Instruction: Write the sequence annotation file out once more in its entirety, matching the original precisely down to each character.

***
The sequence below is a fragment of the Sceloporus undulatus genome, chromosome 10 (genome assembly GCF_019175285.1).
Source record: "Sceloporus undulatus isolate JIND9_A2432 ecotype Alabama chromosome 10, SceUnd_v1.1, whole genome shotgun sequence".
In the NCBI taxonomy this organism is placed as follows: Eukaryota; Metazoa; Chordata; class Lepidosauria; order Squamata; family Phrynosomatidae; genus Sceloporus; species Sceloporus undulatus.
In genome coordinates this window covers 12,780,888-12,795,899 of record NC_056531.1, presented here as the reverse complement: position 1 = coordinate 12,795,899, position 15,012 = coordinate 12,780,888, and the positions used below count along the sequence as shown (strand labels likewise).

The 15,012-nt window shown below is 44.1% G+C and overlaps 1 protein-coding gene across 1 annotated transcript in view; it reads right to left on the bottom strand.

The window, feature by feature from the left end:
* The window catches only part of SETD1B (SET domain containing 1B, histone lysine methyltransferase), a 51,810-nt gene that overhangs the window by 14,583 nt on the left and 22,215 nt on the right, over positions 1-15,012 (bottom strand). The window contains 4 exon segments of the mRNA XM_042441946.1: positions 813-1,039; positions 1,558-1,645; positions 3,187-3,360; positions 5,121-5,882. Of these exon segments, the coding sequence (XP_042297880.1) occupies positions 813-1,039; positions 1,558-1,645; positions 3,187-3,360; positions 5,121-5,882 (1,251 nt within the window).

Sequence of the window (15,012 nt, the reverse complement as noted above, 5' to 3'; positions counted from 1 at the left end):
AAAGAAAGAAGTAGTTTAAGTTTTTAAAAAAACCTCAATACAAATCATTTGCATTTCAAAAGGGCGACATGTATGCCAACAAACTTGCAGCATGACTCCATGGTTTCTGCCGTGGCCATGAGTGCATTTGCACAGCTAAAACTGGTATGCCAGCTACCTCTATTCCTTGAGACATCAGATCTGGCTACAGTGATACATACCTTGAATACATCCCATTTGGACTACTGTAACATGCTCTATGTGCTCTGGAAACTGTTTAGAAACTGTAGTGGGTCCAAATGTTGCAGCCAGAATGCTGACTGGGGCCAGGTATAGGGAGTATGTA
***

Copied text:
The sequence below is a fragment of the Sceloporus undulatus genome, chromosome 10 (genome assembly GCF_019175285.1).
Source record: "Sceloporus undulatus isolate JIND9_A2432 ecotype Alabama chromosome 10, SceUnd_v1.1, whole genome shotgun sequence".
In the NCBI taxonomy this organism is placed as follows: Eukaryota; Metazoa; Chordata; class Lepidosauria; order Squamata; family Phrynosomatidae; genus Sceloporus; species Sceloporus undulatus.
In genome coordinates this window covers 12,780,888-12,795,899 of record NC_056531.1, presented here as the reverse complement: position 1 = coordinate 12,795,899, position 15,012 = coordinate 12,780,888, and the positions used below count along the sequence as shown (strand labels likewise).

The 15,012-nt window shown below is 44.1% G+C and overlaps 1 protein-coding gene across 1 annotated transcript in view; it reads right to left on the bottom strand.

The window, feature by feature from the left end:
* The window catches only part of SETD1B (SET domain containing 1B, histone lysine methyltransferase), a 51,810-nt gene that overhangs the window by 14,583 nt on the left and 22,215 nt on the right, over positions 1-15,012 (bottom strand). The window contains 4 exon segments of the mRNA XM_042441946.1: positions 813-1,039; positions 1,558-1,645; positions 3,187-3,360; positions 5,121-5,882. Of these exon segments, the coding sequence (XP_042297880.1) occupies positions 813-1,039; positions 1,558-1,645; positions 3,187-3,360; positions 5,121-5,882 (1,251 nt within the window).

Sequence of the window (15,012 nt, the reverse complement as noted above, 5' to 3'; positions counted from 1 at the left end):
AAAGAAAGAAGTAGTTTAAGTTTTTAAAAAAACCTCAATACAAATCATTTGCATTTCAAAAGGGCGACATGTATGCCAACAAACTTGCAGCATGACTCCATGGTTTCTGCCGTGGCCATGAGTGCATTTGCACAGCTAAAACTGGTATGCCAGCTACCTCTATTCCTTGAGACATCAGATCTGGCTACAGTGATACATACCTTGAATACATCCCATTTGGACTACTGTAACATGCTCTATGTGCTCTGGAAACTGTTTAGAAACTGTAGTGGGTCCAAATGTTGCAGCCAGAATGCTGACTGGGGCCAGGTATAGGGAGTATGTA